This includes: robot arms, robot system assemblies, robot grippers, end effectors, wiring diagrams, gearbox cover, valve body, hydraulic pump, machine vice, fan blades, ratchet, custom Lego parts, and various adapters, sleeves, brackets, jigs, fittings, plates, gaskets, spindles, shafts and pulleys!

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4-DOF Robot Arm with Visual Servoing

Fig. 21: Robot arm with camera on end-effector.

This 4-DOF robot arm uses image-based visual servo control to track the position of a colored object. The robot is controlled from a laptop computer via USB, and the algorithm was implemented in C++ and OpenCV.

Grid-Map Exploring Mobile Robot

Fig. 22: The robot explores and maps the grid.

An autonomous mobile robot capable of exploring a world comprising of a grid of colored squares and block-shaped obstacles. The robot has a color sensor and ultrasonic range-finder.

RoboCup Rescue

Fig. 23: Robot lifting the “victim” to safety.

A robotics demonstration to advertise the RoboCup Rescue competition and encourage students to study robotics. The robot is a mobile manipulator, capable of grasping objects using its arm and moving them to a different location.

Balloon-bursting Robot

Fig. 24: Robot with 6 sharp pins to pop balloons.

This robot can seek-and-destroy inflatable party balloons. In the photo you can see the arm is in the “down” position, with a collection of sharp spikes to pop the balloon. The robot finds a balloon using an ultrasonic distance measuring sensor (range finder) and checks the color using a color sensor. Then the motor is activated to quickly swing down the arm and burst the balloon.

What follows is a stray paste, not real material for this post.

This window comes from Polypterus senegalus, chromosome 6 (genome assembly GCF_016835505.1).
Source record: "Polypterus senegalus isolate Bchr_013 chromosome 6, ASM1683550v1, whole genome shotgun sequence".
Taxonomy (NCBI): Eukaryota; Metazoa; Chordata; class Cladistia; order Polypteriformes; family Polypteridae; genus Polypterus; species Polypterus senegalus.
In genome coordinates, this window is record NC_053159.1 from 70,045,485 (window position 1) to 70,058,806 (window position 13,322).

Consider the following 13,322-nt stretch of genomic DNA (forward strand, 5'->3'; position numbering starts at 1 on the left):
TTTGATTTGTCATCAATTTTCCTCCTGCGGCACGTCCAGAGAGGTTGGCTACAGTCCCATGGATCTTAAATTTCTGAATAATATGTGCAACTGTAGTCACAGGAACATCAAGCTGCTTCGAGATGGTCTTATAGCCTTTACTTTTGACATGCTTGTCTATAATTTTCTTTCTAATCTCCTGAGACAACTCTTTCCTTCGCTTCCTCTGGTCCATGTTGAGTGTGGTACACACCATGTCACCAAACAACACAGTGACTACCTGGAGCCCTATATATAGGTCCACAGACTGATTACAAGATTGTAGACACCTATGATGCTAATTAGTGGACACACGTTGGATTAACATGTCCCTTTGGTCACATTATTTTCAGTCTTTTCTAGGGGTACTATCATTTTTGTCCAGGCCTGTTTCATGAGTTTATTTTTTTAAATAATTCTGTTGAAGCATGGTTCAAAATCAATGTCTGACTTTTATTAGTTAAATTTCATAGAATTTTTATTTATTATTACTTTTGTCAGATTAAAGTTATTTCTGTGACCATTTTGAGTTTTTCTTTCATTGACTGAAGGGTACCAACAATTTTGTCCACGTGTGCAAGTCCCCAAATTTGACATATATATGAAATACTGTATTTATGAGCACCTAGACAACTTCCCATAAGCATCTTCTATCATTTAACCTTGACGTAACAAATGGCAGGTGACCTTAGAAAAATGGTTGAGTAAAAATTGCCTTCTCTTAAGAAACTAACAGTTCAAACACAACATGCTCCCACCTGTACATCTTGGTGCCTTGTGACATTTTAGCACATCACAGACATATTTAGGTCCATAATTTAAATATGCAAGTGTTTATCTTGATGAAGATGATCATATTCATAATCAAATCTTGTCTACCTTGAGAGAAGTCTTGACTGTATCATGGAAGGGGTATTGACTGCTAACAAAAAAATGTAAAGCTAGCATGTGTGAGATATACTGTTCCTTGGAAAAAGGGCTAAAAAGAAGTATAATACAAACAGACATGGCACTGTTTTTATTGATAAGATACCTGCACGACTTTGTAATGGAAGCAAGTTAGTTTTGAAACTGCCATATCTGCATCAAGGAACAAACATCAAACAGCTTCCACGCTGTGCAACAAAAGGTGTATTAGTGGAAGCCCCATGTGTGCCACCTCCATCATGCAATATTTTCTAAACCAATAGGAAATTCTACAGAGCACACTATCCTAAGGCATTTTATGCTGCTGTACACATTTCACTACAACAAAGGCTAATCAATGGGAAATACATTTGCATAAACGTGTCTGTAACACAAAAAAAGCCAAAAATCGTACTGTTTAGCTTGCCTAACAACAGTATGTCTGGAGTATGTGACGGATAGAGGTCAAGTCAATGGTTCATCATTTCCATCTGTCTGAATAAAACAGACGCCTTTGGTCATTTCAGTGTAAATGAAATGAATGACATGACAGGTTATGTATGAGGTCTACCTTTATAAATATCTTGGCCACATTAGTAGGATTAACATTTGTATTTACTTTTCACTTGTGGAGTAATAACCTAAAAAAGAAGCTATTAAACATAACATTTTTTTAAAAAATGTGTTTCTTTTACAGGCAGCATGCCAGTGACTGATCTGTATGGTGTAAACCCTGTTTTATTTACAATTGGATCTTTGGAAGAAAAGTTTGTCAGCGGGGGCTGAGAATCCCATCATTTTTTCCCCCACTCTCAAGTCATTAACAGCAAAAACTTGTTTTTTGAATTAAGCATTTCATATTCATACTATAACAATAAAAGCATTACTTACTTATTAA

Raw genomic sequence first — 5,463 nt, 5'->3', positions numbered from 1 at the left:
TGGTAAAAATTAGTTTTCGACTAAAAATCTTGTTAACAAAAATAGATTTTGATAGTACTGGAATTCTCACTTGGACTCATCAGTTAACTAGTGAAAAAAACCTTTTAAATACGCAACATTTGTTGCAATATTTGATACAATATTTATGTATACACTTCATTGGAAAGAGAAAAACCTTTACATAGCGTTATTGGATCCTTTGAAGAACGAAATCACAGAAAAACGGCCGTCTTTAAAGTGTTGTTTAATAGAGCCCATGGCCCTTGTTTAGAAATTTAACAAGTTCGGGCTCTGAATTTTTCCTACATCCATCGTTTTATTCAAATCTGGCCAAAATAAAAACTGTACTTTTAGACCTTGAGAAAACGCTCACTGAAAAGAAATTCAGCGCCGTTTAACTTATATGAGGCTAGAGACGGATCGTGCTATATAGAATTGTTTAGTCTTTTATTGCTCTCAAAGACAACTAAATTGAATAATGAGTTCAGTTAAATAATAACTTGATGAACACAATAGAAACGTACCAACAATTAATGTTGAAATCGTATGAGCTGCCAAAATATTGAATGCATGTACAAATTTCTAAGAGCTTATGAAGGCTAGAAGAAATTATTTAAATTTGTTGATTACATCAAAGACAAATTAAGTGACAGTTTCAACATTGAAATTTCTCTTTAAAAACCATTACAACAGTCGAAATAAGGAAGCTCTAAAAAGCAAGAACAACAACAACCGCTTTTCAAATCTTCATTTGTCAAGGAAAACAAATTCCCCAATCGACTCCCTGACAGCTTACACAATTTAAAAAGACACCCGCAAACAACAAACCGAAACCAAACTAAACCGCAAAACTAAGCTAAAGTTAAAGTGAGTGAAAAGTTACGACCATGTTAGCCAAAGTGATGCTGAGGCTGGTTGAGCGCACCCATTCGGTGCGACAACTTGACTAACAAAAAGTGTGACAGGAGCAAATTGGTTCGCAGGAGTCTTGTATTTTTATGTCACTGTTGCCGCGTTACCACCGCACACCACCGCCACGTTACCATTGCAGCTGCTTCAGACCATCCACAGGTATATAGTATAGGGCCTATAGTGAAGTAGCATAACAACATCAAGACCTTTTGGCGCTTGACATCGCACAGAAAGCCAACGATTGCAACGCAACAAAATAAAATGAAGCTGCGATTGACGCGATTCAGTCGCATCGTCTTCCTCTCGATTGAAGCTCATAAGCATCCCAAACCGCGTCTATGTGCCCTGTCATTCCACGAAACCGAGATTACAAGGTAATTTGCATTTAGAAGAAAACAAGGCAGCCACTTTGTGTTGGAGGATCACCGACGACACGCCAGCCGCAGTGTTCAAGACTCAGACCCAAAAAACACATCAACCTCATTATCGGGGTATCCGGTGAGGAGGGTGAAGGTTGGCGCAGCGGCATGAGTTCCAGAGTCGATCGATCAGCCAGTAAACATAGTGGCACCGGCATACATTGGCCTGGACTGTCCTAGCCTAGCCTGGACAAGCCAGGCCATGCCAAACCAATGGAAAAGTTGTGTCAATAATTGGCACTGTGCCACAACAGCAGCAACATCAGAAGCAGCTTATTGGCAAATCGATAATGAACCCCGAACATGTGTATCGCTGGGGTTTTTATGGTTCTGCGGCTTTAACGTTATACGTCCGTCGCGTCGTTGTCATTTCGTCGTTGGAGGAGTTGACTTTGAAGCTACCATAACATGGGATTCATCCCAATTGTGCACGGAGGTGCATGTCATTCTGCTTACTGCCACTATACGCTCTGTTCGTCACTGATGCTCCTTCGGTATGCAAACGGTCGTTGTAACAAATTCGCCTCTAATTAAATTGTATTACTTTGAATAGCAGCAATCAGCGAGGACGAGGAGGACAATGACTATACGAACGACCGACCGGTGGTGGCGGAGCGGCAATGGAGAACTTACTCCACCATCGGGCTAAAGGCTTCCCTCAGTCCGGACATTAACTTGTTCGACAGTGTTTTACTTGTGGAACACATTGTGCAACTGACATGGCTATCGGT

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Line-following Robot

Fig. 25: Robot following a line.

This robot uses I.R. (Infra-Red) sensors to follow a black line on a white-colored sheet. The base is a Tamiya dual motor gearbox, which makes it easy to build a differential drive robot. The axle is located toward the rear-end of the robot with an old red LED at the front for skid steering. There are 3 I.R. Emitter-Receiver pairs across the front that help the robot navigate sharp turns, T-junctions and line endings. The robot has an Atmel ATmega8 8-bit Microcontroller, programmed in C language. The second smaller chip is a SN754410 H-Bridge motor driver. There are some extra LEDs and a buzzer on the board, just for fun.